Grace Bennett has moved to London from Norfolk with her friend, Viv. It's August 1939 and everyone knows another terrible war is imminent. They move in with a friend of Grace's late mother, Mrs. Weatherford, and her son, Colin who is in his early twenties and of fighting age. Viv gets her dream job working in Harrods because she fakes a letter of recommendation. Grace's mean-spirited uncle would not give her one so Mrs. Weatherford arranges a job in a bookshop her. The owner of the bookshop, Mr. Evans, doesn't really want her there but she makes the best of it and starts to bring in changes which bring new customers. And then war with Germany is declared. I wasn't sure about this one at first. It seemed rather pedestrian. But then I got sucked into Grace's life at the bookshop, her relationships, the people who find the shop, how she 'does her bit' for the war effort and so on. The book is quite strong on the devastation of the The Blitz (if you want really strong I would recommend Life After Life by Kate Atkinson or Dear Mrs. Bird by A.J. Pearce) and what it did to people. Unimaginable for those of us lucky enough not to have lived through it. It's very much a 'found family' story, which is one of my favourite 'tropes'. To be honest, this is a 3.5 book which I upgraded to 4 because it brought me to tears a couple of times, despite the writing being a tiny bit average. One for my personal challenge of reading half a dozen 'world war' books this year.

So that's it, up to date, except that I've nearly finished another book which is A Death in the Parish, book 2 in the Reverand Richard Coles' 'Cannon Clement' series. Enjoying this a lot. Hope you're well and enjoying some good books this month.

Saturday 2 March 2024

Sharing a YT video. 'Why Read Fiction Books?'

If you have ten minutes to spare you could do a lot worse than spend it watching this excellent Youtube video from Rosamunde Bott at Books from my Bookshelf. In it she explains, very eloquently, why we should all read fiction, the joys and the benefits and what people who don't read it are missing out on. Beautifully put. 

Friday 1 March 2024

Books read in February

Just about everyone is wondering where February went... not just the old and knackered, like me, 'everyone'. Perhaps time really is speeding up (or I read too much speculative fiction...)

Anyway. Books read in February numbered nine and these are they.

9. The Christie Curse - Victoria Abbott

10. Maiden Voyages - Sian Evans

11. Murder at the Spring Ball - Benedict Brown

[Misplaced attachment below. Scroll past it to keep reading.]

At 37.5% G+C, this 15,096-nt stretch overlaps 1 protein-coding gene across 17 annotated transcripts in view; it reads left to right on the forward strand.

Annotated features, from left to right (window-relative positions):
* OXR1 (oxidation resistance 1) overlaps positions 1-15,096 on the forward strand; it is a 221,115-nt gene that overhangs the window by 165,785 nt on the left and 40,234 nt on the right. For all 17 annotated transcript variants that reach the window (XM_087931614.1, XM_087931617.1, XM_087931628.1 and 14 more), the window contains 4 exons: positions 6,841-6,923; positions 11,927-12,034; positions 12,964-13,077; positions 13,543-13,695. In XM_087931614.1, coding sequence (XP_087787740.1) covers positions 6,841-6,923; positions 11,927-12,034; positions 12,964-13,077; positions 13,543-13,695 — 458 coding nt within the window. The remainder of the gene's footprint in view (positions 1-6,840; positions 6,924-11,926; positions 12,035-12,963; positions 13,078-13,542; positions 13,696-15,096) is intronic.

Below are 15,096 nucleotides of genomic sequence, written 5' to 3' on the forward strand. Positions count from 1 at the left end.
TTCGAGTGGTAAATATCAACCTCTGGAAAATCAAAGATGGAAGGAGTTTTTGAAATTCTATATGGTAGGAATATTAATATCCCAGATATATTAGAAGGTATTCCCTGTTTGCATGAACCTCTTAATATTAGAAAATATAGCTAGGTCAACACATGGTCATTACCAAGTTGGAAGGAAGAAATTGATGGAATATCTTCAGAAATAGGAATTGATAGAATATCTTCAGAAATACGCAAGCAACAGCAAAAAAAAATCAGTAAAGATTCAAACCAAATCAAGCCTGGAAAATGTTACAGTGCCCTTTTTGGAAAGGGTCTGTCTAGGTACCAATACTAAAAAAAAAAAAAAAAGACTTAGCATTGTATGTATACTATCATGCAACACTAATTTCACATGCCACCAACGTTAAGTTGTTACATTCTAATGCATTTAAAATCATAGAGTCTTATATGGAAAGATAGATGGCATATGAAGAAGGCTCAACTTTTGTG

12. Dr. Thorne - Anthony Trollope

13. Northbridge Rectory - Angela Thirkell 

14. The Grand Tour - Agatha Christie.  An enjoyable recounting of the famous author's voyage around the world in 1922 to advertise the upcoming British Empire Exhibition of 1924. Interesting, but not quite as fascinating as I had hoped. Come, Tell Me How You Live and her autobiography are much better examples of her non-fiction writing in my opinion. Mind, the book is based on her letters back to her family so you perhaps wouldn't expect the same kind of writing you get in her books.

15. The Lure of Atlantis: Strange Tales of the Sunken Continent, edited by Michael Wheatley. To be reviewed. Not bad, some good stories and some average ones, as is the norm with short story collections.

16. Murder on Liberty Bay - Dennis Shock. To be reviewed, a fun, cozy mystery novella, set in Washington State and recommended by Margot Kinberg HERE.

17. Breaking Creed - Alex Kava. To be reviewed but it was 'really' good, one of a number of K9 mystery series that are prevalent at the moment. Grabbing books two and three from the library when I can.

So, quite a good reading month. Seven fiction titles, two non-fiction. There was some old-fashioned English village and stately home reading (three books) but other than that I've been right around the world and back again on boats and visited three US states - Florida, Washington state and New York state. Plus, had a good ole poke around looking for Atlantis. Can't ask for more than that. 

So much so that I can't name a favourite book this month. Just a couple were not as good as I was hoping but all the rest were top-notch. 

Current reads are these two:

Both of which are 'dip in and out of' books being slowly read on my KF. I'm really at that 'choose a new book' stage and that comes with my usual dithering and prevaricating. Too much choice. 

I hope you all find lots of brilliant books to read in March and are keeping well.